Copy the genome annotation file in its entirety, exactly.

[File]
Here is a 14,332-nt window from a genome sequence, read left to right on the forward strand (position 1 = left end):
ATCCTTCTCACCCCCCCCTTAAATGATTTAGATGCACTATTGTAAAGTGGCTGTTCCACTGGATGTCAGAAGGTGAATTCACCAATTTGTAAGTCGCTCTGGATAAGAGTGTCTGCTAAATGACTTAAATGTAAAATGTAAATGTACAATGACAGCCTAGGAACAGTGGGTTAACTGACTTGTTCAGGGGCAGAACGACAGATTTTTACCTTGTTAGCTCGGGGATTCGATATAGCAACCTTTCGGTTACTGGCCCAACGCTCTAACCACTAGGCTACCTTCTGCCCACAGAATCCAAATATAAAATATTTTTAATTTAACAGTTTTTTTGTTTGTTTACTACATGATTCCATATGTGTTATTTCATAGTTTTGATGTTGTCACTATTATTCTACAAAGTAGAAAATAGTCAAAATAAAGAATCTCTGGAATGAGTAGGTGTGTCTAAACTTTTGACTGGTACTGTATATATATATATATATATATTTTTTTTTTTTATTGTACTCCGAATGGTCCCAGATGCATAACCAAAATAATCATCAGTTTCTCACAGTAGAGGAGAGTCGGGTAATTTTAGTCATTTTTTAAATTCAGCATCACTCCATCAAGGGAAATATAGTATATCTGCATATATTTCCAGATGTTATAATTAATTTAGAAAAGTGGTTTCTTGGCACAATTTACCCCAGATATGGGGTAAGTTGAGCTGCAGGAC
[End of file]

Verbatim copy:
Here is a 14,332-nt window from a genome sequence, read left to right on the forward strand (position 1 = left end):
ATCCTTCTCACCCCCCCCTTAAATGATTTAGATGCACTATTGTAAAGTGGCTGTTCCACTGGATGTCAGAAGGTGAATTCACCAATTTGTAAGTCGCTCTGGATAAGAGTGTCTGCTAAATGACTTAAATGTAAAATGTAAATGTACAATGACAGCCTAGGAACAGTGGGTTAACTGACTTGTTCAGGGGCAGAACGACAGATTTTTACCTTGTTAGCTCGGGGATTCGATATAGCAACCTTTCGGTTACTGGCCCAACGCTCTAACCACTAGGCTACCTTCTGCCCACAGAATCCAAATATAAAATATTTTTAATTTAACAGTTTTTTTGTTTGTTTACTACATGATTCCATATGTGTTATTTCATAGTTTTGATGTTGTCACTATTATTCTACAAAGTAGAAAATAGTCAAAATAAAGAATCTCTGGAATGAGTAGGTGTGTCTAAACTTTTGACTGGTACTGTATATATATATATATATATATTTTTTTTTTTTATTGTACTCCGAATGGTCCCAGATGCATAACCAAAATAATCATCAGTTTCTCACAGTAGAGGAGAGTCGGGTAATTTTAGTCATTTTTTAAATTCAGCATCACTCCATCAAGGGAAATATAGTATATCTGCATATATTTCCAGATGTTATAATTAATTTAGAAAAGTGGTTTCTTGGCACAATTTACCCCAGATATGGGGTAAGTTGAGCTGCAGGAC